At the time of Kessie Nair’s arrest, his family said he was mentally unwell and they did not share his sentiments.
Charges have been withdrawn against former KwaZulu-Natal councillor Kessie Nair who called President Cyril Ramaphosa the k-word in a video on Facebook, his lawyer said on Thursday.
Nair’s attorney Chris Gounden told News24 that charges were withdrawn against Nair on Wednesday due to legal points and delays. Eventually they realised they didn’t have a case,” Gounden said. Nair faced charges of crimen injuria and incitement in a Verulam Court following his arrest on September 19, 2018. At the time, his family said he was mentally unwell and they did not share his sentiments.
News24 reported that he said: “I… do hereby call for that k****r state president Mr Cyril Ramaphosa, yes I mean the k****r state president Cyril Ramaphosa, to be charged for frauding (sic) this nation, for oppressing this nation, for high treason, for failing and he’s the source to (sic) all crime, violence, poor healthcare, poverty that prevails in a so-called true democracy.”
However, he denied that he was mentally unwell, and threatened to sue the government if he went for mental observation and was found to be of sound mind. In his affidavit for his bail application, he reportedly said he considered the charge “petty” and likened it to urinating in public – something that would not get him a life sentence.
There were also attempts at getting the presiding officer removed, and accusations that the case is just about pleasing the president. He was eventually released on bail, and was on bail at the time of the National Prosecuting Authority’s (NPA) decision.
Gounden told News24 that the person who is directly harmed by crimen injuria and intimidation is supposed to testify about how it makes them feel – not a third party. He said a third party had laid the charges against Nair, but this person cannot say how the comments made the purported victim, in this case Ramaphosa, feel. He said the information would be “second-hand” if it did not come directly from the person the alleged crimen injuria was directed at.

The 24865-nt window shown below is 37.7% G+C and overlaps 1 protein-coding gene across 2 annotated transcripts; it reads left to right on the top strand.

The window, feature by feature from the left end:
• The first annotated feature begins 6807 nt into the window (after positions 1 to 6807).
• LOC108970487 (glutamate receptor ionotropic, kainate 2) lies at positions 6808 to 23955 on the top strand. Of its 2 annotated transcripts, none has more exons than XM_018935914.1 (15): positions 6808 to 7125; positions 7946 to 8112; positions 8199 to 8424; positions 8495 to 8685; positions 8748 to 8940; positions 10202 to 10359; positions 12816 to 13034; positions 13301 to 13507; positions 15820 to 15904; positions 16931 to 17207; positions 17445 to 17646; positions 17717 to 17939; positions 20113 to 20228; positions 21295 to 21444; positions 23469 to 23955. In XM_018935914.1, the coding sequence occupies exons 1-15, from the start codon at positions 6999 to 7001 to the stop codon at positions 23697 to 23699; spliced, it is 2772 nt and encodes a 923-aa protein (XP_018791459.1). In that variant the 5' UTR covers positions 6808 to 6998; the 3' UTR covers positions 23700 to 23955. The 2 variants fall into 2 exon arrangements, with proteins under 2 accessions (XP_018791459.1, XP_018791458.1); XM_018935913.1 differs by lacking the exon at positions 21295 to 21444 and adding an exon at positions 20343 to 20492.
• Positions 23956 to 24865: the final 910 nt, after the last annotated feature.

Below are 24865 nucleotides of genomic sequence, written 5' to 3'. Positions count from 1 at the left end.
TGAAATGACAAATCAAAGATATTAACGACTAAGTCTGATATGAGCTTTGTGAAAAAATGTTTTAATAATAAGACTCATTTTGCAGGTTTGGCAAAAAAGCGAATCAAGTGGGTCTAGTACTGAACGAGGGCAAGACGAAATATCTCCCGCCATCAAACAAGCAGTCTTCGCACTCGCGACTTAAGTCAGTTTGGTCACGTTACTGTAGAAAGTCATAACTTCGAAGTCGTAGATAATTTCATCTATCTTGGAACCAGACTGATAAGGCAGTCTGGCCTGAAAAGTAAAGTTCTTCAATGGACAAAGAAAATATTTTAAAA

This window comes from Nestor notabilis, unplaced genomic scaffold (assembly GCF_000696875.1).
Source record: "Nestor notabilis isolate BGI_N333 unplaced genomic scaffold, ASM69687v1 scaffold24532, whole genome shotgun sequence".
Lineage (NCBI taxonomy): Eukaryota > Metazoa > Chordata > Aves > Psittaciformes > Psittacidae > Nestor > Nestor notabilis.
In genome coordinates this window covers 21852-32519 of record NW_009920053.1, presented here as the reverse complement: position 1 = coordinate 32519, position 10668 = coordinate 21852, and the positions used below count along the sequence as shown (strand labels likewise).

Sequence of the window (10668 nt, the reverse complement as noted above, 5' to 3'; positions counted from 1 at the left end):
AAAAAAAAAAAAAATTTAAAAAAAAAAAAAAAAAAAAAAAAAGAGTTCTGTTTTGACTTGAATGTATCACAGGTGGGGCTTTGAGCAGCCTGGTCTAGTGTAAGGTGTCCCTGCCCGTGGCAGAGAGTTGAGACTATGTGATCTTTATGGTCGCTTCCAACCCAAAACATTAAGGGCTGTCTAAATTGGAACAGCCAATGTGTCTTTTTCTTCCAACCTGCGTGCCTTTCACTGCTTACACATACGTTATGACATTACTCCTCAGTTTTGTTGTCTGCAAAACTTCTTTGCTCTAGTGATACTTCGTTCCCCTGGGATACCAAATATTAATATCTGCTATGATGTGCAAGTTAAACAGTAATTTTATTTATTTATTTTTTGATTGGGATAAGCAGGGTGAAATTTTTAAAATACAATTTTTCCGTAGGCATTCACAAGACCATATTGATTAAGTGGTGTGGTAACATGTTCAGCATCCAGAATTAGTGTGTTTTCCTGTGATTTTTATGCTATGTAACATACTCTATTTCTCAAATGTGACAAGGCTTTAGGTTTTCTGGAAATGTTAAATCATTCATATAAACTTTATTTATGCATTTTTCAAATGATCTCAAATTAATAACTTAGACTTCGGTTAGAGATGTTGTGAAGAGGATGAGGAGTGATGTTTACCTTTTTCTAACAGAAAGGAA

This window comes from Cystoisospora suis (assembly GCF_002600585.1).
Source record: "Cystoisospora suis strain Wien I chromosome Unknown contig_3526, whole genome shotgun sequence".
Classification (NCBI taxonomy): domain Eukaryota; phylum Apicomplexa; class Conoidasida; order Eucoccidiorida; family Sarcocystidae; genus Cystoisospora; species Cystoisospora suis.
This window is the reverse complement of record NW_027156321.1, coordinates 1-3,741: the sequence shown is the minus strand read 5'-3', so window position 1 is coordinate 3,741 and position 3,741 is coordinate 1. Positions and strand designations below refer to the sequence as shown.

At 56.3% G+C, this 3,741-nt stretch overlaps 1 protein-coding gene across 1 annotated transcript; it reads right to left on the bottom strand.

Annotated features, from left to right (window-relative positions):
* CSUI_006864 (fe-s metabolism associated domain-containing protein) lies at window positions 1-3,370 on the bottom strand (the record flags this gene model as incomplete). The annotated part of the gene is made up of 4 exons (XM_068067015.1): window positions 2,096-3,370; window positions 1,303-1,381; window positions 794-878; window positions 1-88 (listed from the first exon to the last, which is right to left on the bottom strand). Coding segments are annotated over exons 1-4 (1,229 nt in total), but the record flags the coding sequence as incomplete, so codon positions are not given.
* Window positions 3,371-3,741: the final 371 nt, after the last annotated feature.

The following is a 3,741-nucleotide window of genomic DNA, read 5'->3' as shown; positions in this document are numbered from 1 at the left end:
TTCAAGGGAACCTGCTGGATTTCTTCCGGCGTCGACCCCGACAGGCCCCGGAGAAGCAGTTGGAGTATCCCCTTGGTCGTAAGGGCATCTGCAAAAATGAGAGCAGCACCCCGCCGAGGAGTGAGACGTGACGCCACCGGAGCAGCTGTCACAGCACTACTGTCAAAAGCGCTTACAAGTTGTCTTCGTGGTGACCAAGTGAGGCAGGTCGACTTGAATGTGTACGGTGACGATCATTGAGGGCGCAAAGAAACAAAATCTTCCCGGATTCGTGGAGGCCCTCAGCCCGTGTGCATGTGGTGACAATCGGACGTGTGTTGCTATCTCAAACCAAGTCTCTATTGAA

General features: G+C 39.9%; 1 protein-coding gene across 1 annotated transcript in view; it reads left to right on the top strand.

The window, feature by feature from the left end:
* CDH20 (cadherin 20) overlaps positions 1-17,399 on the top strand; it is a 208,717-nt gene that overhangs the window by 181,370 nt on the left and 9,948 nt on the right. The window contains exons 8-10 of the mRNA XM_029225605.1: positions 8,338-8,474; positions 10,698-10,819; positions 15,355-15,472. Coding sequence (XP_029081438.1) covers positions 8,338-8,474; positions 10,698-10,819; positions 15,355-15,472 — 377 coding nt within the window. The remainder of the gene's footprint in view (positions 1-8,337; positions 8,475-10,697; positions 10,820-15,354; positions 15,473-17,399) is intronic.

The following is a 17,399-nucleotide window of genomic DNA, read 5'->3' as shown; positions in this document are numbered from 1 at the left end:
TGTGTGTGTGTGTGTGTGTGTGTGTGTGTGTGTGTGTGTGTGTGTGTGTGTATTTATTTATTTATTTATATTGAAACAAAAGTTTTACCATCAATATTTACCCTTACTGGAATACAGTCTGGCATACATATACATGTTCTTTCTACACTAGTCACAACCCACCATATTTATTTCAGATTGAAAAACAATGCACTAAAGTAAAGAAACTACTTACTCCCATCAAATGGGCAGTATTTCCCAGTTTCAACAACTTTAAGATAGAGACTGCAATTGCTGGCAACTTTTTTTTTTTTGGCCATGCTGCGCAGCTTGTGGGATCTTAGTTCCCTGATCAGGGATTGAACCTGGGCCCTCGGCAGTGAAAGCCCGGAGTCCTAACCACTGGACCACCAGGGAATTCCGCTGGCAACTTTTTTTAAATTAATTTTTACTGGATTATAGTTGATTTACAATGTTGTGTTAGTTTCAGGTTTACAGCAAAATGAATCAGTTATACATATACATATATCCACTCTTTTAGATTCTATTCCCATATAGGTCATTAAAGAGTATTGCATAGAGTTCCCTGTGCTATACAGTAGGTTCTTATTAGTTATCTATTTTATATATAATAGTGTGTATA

He said there were also delays in the case, and so the case was withdrawn. NPA spokesperson Kholiswa Mdhluli said: “Mr Kessie Nair’s matter was provisionally withdrawn as a statement from the complainant is still not filed.” This came as a shock to former councillor Brandon Pillay who laid the complaint.
“No way!” said an astounded Pillay. The investigating officer has never contacted me. The NPA has never contacted me. How can they provisionally withdraw the charges without even contacting me at all?” He said he had given a sworn statement, and print-outs of Nair’s Facebook posts when he reported it to the police. And the initial investigating officer came to me for further information. That was done.”
He said after Nair’s bail application another investing officer became involved and wanted supporting affidavits from some of the people, besides the president mentioned in Nair’s post. Pillay told the investigating officer he could not be responsible for gathering those, and was never contacted after that “I’m quite surprised, I’m shocked to hear this,” said Pillay. He said Nair would not have appeared in court if not for his sworn statement to the police and he could not have known that they needed another affidavit from him. Nair apologised in a video recorded by News24 while the case was still under way.
The news was also not well received on social media, with immediate comparisons between his case and that of Vicki Momberg who had also used the k-word, and was put back in jail on Wednesday, the day his case was withdrawn. Momberg was taken into custody to serve the rest of her two-year sentence for failing to appear before the Randburg Magistrate’s Court in August, after unsuccessfully appealing her crimen injuria conviction, Sunday Times reported.
In other news – Mdluli acquitted on 4 convictions of intimidation
Former Crime Intelligence boss Richard Mdluli has been acquitted on four convictions of intimidation. This comes after the Constitutional Court found that sections of the Intimidation Act were unconstitutional.
Judge Ratha Mokgoatlheng pointed out that the constitutionality of the law had changed following a ruling last month. Read more
Source: The Citizen